With the authorisation of the domain name administration and the co-operation of the registration service provider, the domain name dispute resolution body can pinpoint the respondent. As the domain name is under the control of the registration service provider, who ensures the carrying out of the verdict, the resolution of the domain name dispute is often efficient, controllable and smooth in implementation.
The dispute resolution procedures, including submission, filing, exchange of evidence, defence and serving arbitration results, are all conducted online with efficiency and speed.
Foreign complainants are not required to have their signed power of attorney notarised by a local notary or certified by a Chinese embassy in their country, as long as they entrust an agent in China to file a complaint against the disputed domain name, which greatly reduces the financial and time costs, and minimises risk during the pandemic.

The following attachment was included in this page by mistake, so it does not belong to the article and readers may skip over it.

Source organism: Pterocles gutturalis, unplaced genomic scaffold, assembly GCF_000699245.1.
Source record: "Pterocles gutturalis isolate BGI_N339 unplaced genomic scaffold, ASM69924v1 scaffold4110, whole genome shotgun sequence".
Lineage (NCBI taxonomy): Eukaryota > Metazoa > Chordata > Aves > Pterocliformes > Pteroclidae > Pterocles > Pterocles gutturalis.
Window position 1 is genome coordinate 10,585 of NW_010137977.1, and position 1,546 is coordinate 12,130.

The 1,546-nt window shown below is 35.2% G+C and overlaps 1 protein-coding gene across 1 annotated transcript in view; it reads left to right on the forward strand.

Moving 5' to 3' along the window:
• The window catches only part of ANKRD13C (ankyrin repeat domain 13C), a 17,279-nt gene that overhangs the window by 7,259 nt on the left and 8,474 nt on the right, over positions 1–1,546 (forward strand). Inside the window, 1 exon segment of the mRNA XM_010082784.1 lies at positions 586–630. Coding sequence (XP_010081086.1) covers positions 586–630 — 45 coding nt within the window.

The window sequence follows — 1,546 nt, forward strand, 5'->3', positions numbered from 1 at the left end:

Domain name dispute complaints only focus on domain name ownership, and provide resolutions regarding cancellation, revocation or transfer of the disputed domain names without involving any other infringement liability. If the complainant wishes to obtain remedies for general infringement such as elimination of influence, restoration of reputation, compensation for damages, etc., they can only do so through litigation, arbitration and other procedures.
In short, as a unique procedure for domain name dispute cases, complaint handling is controllable, easy to implement, efficient and relatively low cost.
Chu Fuhai is a Attorney-at-law, Trademark Attorney at CCPIT Patent and Trademark Office. He can be contacted at +86 10 6604 6304 or by email at email@example.com